AI financial advisers
- Story? Sachin Rekhi, who is 30 years old and lives in Menlo Park, Calif., was wined and dined by advisers from Wall Street banks after selling his software company. But he concluded he could get what he wanted from Wealthfront, the largest of the online startups in terms of assets.
“I wasn’t getting access to anything special from the traditional wealth advisers, and they were going to invest my money the same way,” says Mr. Rekhi, who opened an account with the Palo Alto, Calif.-based firm in 2012.
- Who are they? Wealthfront, Betterment, Personal Capital, FutureAdvisor, SigFig Wealth Management and Motif Investing etc.
- How big are they? Together the online advisers, which manage $4 billion in assets, represent a tiny fraction of the estimated $17 trillion wealth-management market.
- Who are their founders? Most online advisers were formed by veterans of large tech firms (see below 2 examples from Microsoft and Amazon).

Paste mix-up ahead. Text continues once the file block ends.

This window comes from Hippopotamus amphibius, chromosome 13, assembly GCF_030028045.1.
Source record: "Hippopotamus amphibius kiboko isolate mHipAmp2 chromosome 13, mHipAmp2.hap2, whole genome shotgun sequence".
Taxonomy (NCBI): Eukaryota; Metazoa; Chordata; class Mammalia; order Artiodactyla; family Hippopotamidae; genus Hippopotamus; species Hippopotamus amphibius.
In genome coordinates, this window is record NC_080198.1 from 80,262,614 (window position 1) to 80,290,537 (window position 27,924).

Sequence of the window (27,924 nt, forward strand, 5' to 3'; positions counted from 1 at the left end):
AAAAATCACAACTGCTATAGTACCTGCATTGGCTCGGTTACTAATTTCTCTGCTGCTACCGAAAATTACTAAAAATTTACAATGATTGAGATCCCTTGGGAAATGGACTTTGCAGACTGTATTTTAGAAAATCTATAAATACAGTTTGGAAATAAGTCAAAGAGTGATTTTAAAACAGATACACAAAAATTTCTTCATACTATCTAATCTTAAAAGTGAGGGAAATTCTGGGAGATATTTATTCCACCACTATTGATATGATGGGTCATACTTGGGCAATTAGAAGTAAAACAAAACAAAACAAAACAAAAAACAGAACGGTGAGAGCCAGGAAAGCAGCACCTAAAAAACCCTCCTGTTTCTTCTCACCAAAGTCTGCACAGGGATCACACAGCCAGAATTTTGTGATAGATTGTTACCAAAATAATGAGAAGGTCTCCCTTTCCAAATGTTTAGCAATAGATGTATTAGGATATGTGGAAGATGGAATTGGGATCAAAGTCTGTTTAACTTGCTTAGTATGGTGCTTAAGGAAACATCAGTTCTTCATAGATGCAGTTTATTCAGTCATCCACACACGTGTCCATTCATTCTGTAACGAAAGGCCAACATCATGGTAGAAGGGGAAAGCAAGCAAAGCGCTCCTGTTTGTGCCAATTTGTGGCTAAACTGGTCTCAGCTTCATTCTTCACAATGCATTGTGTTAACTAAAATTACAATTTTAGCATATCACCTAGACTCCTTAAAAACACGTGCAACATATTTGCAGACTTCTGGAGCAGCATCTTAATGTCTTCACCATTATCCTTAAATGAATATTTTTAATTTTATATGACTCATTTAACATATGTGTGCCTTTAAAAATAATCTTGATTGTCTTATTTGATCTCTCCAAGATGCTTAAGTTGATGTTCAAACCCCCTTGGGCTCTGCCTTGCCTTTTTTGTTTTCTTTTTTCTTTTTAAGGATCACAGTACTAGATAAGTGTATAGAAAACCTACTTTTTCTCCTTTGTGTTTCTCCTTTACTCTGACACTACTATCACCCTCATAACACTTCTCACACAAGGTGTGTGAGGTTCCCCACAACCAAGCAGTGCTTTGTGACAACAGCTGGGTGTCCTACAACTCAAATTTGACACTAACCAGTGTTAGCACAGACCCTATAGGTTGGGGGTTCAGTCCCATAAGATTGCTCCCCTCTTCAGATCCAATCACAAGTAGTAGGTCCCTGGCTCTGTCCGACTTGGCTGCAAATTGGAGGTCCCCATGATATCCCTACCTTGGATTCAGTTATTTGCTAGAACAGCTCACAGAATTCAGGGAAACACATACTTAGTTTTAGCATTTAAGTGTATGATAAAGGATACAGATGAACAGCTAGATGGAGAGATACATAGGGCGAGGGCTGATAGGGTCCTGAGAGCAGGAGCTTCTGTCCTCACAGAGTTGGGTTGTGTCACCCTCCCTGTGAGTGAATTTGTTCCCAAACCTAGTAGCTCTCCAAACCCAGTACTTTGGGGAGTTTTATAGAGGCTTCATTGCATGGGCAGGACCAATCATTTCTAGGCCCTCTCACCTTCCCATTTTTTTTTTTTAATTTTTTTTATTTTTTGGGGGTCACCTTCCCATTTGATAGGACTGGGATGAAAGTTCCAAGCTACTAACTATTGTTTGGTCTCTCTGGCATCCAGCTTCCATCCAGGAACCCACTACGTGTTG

- Initial investments? Not really. Bo Lu, a former Microsoft engineer who co-founded FutureAdvisor, got the idea for his website from fellow engineers who had money to invest but not enough to attract the attention of traditional advisers. “They all wanted accounts of a million or a half-million [dollars] and we had, like, $8,000 to invest. We decided to build it ourselves.”
- Customers? The firms can appeal to a younger tech-savvy generation. Adam Nash, Wealthfront’s chief executive, says 60% of the firm’s clients are under 35, and 90% are under 50.
- How do they work? 1) Wealthfront greets visitors to its website with a questionnaire aimed at gauging their appetite for risk, while Betterment asks them to state their investment goals. FutureAdvisor, based in San Francisco, asks whether investors consider themselves conservative, moderate or aggressive. 2) “Long-term investing isn’t supposed to be fancy,” says Mike Sha, a former Amazon.com executive who founded SigFig in San Francisco three years ago.
- How do they use AI exactly? Not clear.